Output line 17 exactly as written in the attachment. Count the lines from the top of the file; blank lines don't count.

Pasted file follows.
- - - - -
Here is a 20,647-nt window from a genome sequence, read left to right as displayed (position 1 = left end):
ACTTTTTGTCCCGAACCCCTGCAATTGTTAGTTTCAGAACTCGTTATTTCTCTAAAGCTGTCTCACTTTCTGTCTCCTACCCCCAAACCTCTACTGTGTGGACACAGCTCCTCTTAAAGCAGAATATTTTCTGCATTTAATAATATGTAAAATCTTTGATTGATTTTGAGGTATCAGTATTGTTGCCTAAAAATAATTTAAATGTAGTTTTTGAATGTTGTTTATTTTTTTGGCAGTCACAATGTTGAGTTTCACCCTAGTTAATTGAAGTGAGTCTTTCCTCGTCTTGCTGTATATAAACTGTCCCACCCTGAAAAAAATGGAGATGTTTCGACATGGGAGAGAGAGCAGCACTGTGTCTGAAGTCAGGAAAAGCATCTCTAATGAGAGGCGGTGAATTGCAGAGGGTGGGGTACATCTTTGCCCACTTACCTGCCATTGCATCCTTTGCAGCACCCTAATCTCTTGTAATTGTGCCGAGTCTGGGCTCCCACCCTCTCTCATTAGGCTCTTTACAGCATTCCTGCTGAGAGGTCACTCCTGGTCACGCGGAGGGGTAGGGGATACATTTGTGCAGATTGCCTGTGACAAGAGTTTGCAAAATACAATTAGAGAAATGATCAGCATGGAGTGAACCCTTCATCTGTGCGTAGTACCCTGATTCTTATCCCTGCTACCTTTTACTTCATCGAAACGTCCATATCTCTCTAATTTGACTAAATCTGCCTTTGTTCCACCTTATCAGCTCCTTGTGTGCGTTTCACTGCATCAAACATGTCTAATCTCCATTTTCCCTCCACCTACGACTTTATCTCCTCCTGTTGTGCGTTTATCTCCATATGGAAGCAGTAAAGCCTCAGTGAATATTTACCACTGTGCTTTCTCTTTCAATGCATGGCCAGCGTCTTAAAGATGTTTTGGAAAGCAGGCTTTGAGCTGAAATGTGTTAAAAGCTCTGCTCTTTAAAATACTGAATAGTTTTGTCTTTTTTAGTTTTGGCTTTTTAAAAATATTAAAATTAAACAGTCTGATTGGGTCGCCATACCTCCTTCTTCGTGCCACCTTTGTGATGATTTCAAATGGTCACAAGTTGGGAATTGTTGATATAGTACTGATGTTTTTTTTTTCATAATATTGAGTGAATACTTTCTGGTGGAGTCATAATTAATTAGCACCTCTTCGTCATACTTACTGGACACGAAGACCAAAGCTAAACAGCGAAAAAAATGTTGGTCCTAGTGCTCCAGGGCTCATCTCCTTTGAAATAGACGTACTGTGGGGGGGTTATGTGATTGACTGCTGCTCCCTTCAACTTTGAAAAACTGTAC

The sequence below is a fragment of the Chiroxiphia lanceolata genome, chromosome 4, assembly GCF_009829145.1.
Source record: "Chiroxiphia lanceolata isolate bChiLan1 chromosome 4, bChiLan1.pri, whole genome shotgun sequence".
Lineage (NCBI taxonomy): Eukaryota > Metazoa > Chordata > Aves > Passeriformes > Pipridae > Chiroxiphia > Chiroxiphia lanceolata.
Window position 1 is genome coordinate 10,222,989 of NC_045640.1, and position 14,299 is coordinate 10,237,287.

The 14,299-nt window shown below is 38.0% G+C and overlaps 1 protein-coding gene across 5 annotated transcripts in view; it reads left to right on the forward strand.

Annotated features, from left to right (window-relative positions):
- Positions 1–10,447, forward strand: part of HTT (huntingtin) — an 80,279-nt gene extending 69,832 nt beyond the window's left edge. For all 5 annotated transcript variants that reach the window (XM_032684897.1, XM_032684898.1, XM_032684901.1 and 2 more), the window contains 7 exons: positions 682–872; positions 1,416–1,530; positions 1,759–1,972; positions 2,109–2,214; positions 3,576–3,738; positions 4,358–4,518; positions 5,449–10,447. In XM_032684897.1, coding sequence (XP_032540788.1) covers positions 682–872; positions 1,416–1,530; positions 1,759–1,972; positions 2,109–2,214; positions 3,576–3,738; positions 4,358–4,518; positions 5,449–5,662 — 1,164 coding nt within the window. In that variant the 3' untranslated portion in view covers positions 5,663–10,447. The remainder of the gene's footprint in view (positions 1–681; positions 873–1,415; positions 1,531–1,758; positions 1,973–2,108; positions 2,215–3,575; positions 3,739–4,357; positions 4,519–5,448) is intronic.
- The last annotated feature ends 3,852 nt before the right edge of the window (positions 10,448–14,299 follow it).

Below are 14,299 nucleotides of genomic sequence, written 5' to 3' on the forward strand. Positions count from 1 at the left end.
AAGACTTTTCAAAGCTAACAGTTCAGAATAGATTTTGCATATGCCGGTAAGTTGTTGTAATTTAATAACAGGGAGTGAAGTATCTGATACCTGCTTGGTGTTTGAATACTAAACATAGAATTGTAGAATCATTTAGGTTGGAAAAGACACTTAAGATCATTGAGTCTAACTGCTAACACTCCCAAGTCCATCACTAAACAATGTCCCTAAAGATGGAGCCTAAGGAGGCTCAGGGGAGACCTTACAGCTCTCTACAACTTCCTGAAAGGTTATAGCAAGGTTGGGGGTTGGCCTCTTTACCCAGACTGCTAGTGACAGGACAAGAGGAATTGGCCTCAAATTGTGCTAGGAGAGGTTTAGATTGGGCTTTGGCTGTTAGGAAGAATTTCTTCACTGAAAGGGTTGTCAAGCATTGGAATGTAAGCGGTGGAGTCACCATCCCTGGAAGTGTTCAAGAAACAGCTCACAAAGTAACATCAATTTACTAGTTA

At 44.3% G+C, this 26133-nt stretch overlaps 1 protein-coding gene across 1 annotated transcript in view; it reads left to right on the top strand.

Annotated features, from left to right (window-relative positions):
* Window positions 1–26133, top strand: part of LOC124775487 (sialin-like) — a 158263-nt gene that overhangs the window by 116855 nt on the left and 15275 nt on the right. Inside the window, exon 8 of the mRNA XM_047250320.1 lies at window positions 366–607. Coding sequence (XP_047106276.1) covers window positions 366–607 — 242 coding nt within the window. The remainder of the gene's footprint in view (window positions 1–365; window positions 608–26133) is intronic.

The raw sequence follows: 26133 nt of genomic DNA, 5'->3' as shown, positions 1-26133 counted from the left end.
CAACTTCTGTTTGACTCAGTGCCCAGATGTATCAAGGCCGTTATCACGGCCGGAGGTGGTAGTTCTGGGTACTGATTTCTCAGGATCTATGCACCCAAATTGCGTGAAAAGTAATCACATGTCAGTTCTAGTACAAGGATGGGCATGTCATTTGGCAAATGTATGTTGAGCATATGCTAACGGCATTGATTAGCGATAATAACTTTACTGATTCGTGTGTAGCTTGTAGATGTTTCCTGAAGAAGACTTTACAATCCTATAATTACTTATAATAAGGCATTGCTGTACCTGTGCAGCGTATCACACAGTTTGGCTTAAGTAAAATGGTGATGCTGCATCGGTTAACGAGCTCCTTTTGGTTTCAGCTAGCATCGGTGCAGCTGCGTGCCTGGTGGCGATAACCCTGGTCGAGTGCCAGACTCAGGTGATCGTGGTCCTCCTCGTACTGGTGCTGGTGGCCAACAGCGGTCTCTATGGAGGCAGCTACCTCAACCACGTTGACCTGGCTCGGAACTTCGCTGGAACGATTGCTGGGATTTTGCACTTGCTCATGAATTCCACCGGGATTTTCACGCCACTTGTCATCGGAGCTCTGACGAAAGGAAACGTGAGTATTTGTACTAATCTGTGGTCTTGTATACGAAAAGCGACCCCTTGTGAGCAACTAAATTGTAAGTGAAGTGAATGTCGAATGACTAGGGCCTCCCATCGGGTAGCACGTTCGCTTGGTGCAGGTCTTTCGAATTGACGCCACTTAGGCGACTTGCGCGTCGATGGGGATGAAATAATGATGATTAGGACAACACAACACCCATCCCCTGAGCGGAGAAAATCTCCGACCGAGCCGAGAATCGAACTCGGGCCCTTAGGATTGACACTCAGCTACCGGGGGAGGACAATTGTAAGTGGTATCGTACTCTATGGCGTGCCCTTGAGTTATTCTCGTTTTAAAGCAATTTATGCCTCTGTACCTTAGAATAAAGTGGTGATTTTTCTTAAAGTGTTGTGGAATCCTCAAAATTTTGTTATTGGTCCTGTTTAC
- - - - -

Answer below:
CAACTTCTGTTTGACTCAGTGCCCAGATGTATCAAGGCCGTTATCACGGCCGGAGGTGGTAGTTCTGGGTACTGATTTCTCAGGATCTATGCACCCAAATTGCGTGAAAAGTAATCACATGTCAGTTCTAGTACAAGGATGGGCATGTCATTTGGCAAATGTATGTTGAGCATATGCTAACGGCATTGATTAGCGATAATAACTTTACTGATTCGTGTGTAGCTTGTAGATGTTTCCTGAAGAAGACTTTACAATCCTATAATTACTTATAATAAGGCATTGCTGTACCTGTGCAGCGTATCACACAGTTTGGCTTAAGTAAAATGGTGATGCTGCATCGGTTAACGAGCTCCTTTTGGTTTCAGCTAGCATCGGTGCAGCTGCGTGCCTGGTGGCGATAACCCTGGTCGAGTGCCAGACTCAGGTGATCGTGGTCCTCCTCGTACTGGTGCTGGTGGCCAACAGCGGTCTCTATGGAGGCAGCTACCTCAACCACGTTGACCTGGCTCGGAACTTCGCTGGAACGATTGCTGGGATTTTGCACTTGCTCATGAATTCCACCGGGATTTTCACGCCACTTGTCATCGGAGCTCTGACGAAAGGAAACGTGAGTATTTGTACTAATCTGTGGTCTTGTATACGAAAAGCGACCCCTTGTGAGCAACTAAATTGTAAGTGAAGTGAATGTCGAATGACTAGGGCCTCCCATCGGGTAGCACGTTCGCTTGGTGCAGGTCTTTCGAATTGACGCCACTTAGGCGACTTGCGCGTCGATGGGGATGAAATAATGATGATTAGGACAACACAACACCCATCCCCTGAGCGGAGAAAATCTCCGACCGAGCCGAGAATCGAACTCGGGCCCTTAGGATTGACACTCAGCTACCGGGGGAGGACAATTGTAAGTGGTATCGTACTCTATGGCGTGCCCTTGAGTTATTCTCGTTTTAAAGCAATTTATGCCTCTGTACCTTAGAATAAAGTGGTGATTTTTCTTAAAGTGTTGTGGAATCCTCAAAATTTTGTTATTGGTCCTGTTTAC